Their team will use grant funding to expand their programming and depth of care for trans people experiencing domestic and intimate partner violence, which will help support 20 percent more callers.
Humanitarian crises compounded by COVID-19
For the nearly 80 million people around the world that have been forcibly displaced due to violence and persecution, the pandemic has amplified uncertainty and fear.
The International Rescue Committee (IRC), Norwegian Refugee Council (NRC) and the United Nations High Commissioner for Refugees (USA for UNHCR) are building and scaling crisis lines to provide live-saving information and resources to refugee communities in the U.S., Europe, South America, Asia, Middle East and sub-Saharan Africa.
Humanitarian support has traditionally been provided in a face-to-face format. Global travel restrictions, shelter-in-place ordinances, and safety measures such as social distancing have hindered humanitarian organizations trying to provide their usual depth of support in healthcare, education, housing, legal support, counseling, food, and employment resources.
In response, organizations are pivoting to more digital services to continue to provide resources and services to the communities they serve.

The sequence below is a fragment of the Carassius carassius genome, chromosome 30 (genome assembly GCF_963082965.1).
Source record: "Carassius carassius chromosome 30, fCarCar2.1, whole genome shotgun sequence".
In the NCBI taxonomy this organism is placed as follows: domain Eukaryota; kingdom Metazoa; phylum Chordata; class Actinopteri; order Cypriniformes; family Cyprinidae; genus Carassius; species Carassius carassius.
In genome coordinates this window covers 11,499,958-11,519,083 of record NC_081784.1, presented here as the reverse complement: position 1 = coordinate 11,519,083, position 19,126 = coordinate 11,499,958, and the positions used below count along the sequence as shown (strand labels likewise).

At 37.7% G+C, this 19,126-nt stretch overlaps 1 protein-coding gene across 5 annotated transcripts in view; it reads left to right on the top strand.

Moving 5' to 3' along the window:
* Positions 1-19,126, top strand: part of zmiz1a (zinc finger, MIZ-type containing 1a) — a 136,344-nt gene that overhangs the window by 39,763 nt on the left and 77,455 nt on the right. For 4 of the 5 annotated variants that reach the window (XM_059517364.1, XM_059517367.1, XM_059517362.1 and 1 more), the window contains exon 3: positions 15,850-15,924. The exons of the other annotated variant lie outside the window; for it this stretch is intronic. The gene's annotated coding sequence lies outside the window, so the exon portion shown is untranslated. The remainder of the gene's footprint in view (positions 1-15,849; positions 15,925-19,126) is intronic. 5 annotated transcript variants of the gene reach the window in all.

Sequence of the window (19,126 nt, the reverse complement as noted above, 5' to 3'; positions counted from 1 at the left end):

NRC will use grant funding to set up digital service centers to ensure continuity of existing services like legal advice and continued education, as well as add new services such as COVID awareness and monitoring.
IRC will use grant funding to expand Signpost, its two-way messaging system, in Greece and Italy, to help moderators manage increasing demand. Signpost will also roll out a two-way communications and case management platform for refugees and asylees in the US.
UNHCR is building an omnichannel hotline for refugees and asylees in Argentina, connecting them with healthcare, employment opportunities, and legal support.
In addition to the organizations mentioned above, Twilio.org is supporting Child Helpline International, Fast Forward, National Alliance on Mental Illness, National Domestic Workers Alliance, Polaris, Tarjimly, Tech Matters, The Trevor Project, Trek Medics International, United Ways of California, and Vibrant Emotional Health in this grant round.
At Twilio.org, we believe communication has the power to change lives. Technology plays a critical role in how we can support people in need. Each one of our grantees is pushing forward and amplifying their impact with a tech-first approach. We are incredibly honored to support and learn from this inspiring cohort of crisis line organizations.
Excited by the work of our grantees? Click through the links above to find donation or volunteer opportunities with each organization.